“What we set out to do ten years ago was to bring Cotulla’s history to people’s attention,” Leigh says of the work her office has done. “We knew that by reminding the public of the historic significance of our city, we would draw attention to the buildings that played a part in the development of South Texas, and this would help boost tourism and encourage new interest in establishing businesses in the historic district.”
It may have taken ten years for the Cotulla Main Street Program to reach the first of its goals, but the results represent a transformation of the downtown historic district. The city’s original business quarter, Front Street, which faces the Union Pacific Railroad line and where all of La Salle County’s trade was focused in the first half of the 20th Century, has been beautified through sidewalk reconstruction, landscaping, façade improvements, and the placement of new gaslights that are supplied by the city’s own fuel. Business owners have been offered cash incentives to repair their building fronts and improve their signage, and one of Cotulla’s most historic structures has been restored and reoccupied.
At the corner of Front and Center streets, the Gallman Building has served as a bank, a boarding house and a car parts store but stood empty for years before it was bought, gutted and renovated throughout by a developer with a keen eye for business. Furnished with a custom-built Western-style bar and a grand new staircase, its windows replaced with wood-frame replicas of the originals, and its walls and floors exposed to reveal original finishes, the building has been given new life as a saloon and restaurant.
The Gallman Building (also once known as Cotulla State Bank) has other claims to fame, as well. Listed as the only remaining structure in town made of original Cotulla brick – with clay and sand dredged from the Nueces River basin – the site served as backdrop in 1886 to a brutal shoot-out in which the man who had assassinated Sheriff Charlie McKinney was himself ambushed and gunned down in the street. That incident and others like it contributed in the 1880s to Cotulla’s reputation as a lawless and dangerous “Wild West” town; legends persist of railroad conductors cautioning their passengers, “Next stop, Cotulla. Get your guns out.”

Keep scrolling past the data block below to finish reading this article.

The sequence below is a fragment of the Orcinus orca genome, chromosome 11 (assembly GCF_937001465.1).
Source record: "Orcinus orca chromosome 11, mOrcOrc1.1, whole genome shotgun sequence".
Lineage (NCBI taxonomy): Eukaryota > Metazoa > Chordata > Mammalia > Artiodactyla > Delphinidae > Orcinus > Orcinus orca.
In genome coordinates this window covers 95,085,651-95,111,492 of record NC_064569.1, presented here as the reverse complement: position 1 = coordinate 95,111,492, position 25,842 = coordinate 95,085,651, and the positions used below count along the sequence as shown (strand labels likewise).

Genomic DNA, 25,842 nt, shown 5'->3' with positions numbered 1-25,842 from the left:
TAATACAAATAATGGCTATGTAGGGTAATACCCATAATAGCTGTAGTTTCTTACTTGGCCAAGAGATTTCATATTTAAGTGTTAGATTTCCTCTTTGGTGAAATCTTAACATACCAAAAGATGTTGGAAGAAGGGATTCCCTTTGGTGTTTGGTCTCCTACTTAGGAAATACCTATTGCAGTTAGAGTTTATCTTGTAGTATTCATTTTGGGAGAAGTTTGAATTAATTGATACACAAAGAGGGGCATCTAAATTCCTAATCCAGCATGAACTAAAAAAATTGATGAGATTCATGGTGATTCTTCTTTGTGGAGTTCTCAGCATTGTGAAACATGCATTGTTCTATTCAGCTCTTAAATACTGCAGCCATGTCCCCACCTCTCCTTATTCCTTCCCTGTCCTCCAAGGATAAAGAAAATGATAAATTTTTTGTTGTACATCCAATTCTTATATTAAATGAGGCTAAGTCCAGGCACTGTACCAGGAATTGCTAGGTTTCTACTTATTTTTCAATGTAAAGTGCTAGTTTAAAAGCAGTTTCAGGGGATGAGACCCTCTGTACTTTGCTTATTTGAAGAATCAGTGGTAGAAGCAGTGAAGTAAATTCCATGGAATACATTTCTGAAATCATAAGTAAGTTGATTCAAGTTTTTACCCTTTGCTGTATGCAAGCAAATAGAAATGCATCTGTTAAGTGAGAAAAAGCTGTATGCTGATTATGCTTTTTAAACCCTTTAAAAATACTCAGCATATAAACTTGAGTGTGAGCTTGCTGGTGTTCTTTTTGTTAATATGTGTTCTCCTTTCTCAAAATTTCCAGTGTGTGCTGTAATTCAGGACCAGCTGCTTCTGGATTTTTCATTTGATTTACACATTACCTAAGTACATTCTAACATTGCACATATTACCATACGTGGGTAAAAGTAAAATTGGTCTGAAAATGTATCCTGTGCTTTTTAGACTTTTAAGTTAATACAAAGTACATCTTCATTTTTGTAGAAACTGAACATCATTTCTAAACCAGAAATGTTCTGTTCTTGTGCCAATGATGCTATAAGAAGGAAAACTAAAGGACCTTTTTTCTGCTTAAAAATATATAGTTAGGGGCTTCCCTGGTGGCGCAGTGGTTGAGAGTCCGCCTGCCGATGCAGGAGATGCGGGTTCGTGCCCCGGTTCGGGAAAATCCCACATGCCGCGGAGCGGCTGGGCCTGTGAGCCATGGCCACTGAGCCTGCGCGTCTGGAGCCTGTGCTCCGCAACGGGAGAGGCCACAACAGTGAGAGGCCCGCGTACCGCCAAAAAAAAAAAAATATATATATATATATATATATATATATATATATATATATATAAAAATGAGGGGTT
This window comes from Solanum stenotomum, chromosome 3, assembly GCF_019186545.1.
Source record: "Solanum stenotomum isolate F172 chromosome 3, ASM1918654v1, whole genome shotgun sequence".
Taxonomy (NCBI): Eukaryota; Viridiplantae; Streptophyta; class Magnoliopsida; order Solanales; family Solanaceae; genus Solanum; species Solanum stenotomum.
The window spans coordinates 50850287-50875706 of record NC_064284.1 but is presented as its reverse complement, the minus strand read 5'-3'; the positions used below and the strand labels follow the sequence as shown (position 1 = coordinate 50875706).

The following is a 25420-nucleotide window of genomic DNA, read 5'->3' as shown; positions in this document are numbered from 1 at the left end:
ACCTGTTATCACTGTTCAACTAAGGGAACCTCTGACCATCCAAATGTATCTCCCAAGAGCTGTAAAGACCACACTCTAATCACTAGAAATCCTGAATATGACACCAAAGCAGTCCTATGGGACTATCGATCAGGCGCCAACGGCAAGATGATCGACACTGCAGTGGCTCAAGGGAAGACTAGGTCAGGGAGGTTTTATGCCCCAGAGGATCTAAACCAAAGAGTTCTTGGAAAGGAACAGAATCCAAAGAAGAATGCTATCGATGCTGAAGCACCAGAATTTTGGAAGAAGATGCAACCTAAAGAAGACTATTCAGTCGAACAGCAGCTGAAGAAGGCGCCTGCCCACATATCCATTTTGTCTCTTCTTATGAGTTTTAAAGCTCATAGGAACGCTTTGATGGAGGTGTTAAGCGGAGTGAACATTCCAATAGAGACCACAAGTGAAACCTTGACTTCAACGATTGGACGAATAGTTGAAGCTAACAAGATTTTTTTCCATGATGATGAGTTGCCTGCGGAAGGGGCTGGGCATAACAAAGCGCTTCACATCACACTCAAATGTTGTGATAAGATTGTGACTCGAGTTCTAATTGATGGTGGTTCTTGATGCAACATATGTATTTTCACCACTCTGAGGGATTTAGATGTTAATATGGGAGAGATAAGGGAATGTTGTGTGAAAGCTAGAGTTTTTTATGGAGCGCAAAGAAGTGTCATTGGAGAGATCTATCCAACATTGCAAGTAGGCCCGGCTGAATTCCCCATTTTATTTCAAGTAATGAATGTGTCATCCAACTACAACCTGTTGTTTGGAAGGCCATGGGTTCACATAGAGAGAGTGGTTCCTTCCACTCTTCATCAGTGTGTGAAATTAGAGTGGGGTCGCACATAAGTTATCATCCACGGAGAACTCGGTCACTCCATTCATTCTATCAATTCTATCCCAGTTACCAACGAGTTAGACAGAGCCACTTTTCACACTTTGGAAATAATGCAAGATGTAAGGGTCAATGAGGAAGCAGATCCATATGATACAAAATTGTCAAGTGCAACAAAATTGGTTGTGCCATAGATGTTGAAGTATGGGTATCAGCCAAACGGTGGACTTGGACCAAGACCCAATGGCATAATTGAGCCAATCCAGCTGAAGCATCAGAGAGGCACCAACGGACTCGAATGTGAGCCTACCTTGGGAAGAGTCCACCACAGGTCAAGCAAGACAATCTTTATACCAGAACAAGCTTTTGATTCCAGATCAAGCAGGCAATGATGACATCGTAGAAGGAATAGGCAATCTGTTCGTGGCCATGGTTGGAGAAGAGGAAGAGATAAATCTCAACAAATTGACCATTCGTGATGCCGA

Behind the Gallman Building, at the corner of Center and Main streets, the onetime Model Market (and later Bill’s Dollar Store) has been lovingly converted into a dance hall and saloon and may yet see other uses, as its occupants and the community’s needs change. Wooden floors have been exposed, and the building’s façade has been returned to its original grandeur.
The exterior wall of the Model Market facing Main Street and the downtown park was adorned last year with the Main Street Program’s newest masterpiece, a mural by Laredo artist Gil Rocha depicting the history of the county, including Joseph Cotulla’s artesian well, LBJ’s teaching career, a succession of courthouses, oil drilling, the railroad, and cattle ranching. A new bronze of Joseph Cotulla by renowned sculptor Armando Hinojosa takes pride of place in the park on top of a replica artesian well, landscaped with indigenous plants.